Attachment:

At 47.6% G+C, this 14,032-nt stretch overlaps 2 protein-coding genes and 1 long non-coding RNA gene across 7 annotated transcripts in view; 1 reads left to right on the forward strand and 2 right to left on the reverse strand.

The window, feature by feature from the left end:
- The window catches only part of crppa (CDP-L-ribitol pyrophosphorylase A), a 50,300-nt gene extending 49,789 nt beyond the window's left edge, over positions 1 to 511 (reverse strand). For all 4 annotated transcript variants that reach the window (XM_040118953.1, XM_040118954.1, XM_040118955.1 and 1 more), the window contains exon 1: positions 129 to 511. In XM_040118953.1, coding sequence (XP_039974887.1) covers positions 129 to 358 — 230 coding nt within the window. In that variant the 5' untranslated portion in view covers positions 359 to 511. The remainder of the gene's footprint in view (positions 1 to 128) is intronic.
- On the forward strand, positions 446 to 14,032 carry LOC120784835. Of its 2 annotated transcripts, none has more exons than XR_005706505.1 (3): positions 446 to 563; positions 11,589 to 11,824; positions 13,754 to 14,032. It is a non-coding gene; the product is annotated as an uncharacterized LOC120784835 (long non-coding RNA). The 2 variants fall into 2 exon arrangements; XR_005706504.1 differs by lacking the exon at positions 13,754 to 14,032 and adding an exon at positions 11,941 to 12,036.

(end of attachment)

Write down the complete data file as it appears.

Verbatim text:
At 47.6% G+C, this 14,032-nt stretch overlaps 2 protein-coding genes and 1 long non-coding RNA gene across 7 annotated transcripts in view; 1 reads left to right on the forward strand and 2 right to left on the reverse strand.

The window, feature by feature from the left end:
- The window catches only part of crppa (CDP-L-ribitol pyrophosphorylase A), a 50,300-nt gene extending 49,789 nt beyond the window's left edge, over positions 1 to 511 (reverse strand). For all 4 annotated transcript variants that reach the window (XM_040118953.1, XM_040118954.1, XM_040118955.1 and 1 more), the window contains exon 1: positions 129 to 511. In XM_040118953.1, coding sequence (XP_039974887.1) covers positions 129 to 358 — 230 coding nt within the window. In that variant the 5' untranslated portion in view covers positions 359 to 511. The remainder of the gene's footprint in view (positions 1 to 128) is intronic.
- On the forward strand, positions 446 to 14,032 carry LOC120784835. Of its 2 annotated transcripts, none has more exons than XR_005706505.1 (3): positions 446 to 563; positions 11,589 to 11,824; positions 13,754 to 14,032. It is a non-coding gene; the product is annotated as an uncharacterized LOC120784835 (long non-coding RNA). The 2 variants fall into 2 exon arrangements; XR_005706504.1 differs by lacking the exon at positions 13,754 to 14,032 and adding an exon at positions 11,941 to 12,036.